It took just three days to construct The Goddess of Democracy. The white, ten-metre-tall statue of a woman holding a torch was erected on the night of 29 May 1989 in Tiananmen Square by art, music and theatre students. Built from metal, foam and papier-mâché, it reigned over the peaceful protesters who demanded greater political and economic freedoms following the death of popular reformist – and former Chairman and General Secretary – Hu Yaobang. Five days later, on 4 June, the Goddess was toppled by the Chinese military. Armoured cars and tanks crashed through the streets, seized the square and indiscriminately murdered thousands of protesters. Soldiers attacked the statue with metal bars until ‘our hands hurt’. Two days ago, the Chinese Defence Minister defended the crackdown, saying that halting the ‘turbulence’ was the 'correct policy’.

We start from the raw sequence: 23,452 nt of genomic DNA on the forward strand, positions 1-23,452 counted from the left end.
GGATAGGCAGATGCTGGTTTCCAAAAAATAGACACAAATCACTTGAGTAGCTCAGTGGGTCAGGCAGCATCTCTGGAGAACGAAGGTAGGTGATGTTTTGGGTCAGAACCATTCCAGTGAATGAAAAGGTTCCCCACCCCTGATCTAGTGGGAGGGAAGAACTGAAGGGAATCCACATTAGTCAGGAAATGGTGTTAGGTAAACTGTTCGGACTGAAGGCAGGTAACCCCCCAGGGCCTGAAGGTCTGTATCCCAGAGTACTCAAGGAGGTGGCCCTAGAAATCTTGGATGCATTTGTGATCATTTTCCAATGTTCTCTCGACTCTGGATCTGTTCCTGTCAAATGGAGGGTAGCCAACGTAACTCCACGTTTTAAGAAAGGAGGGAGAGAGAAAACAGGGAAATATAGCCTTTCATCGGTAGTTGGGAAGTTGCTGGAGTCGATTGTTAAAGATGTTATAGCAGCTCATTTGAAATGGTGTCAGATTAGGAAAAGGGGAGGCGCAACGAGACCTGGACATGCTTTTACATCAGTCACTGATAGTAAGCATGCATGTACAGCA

The Goddess of Democracy, which faced a portrait of former Chairman of the People’s Republic of China Mao Zedong, was more than just a replica or pastiche of New York’s Statue of Liberty. Before the events that unfolded on 4 June – a date that is now too taboo to discuss in China – the statue, and even its construction, drew large crowds. It was a pillar of defiance. It gleamed against the backdrop of a dark sky and a caliginous government. The Goddess of Democracy has since been replicated worldwide; a cut-and-paste symbol of liberty and free speech. The intention of most monuments is to stand as a permanent reminder of an important moment in history. The Goddess of Democracy achieved just that – despite its very short life.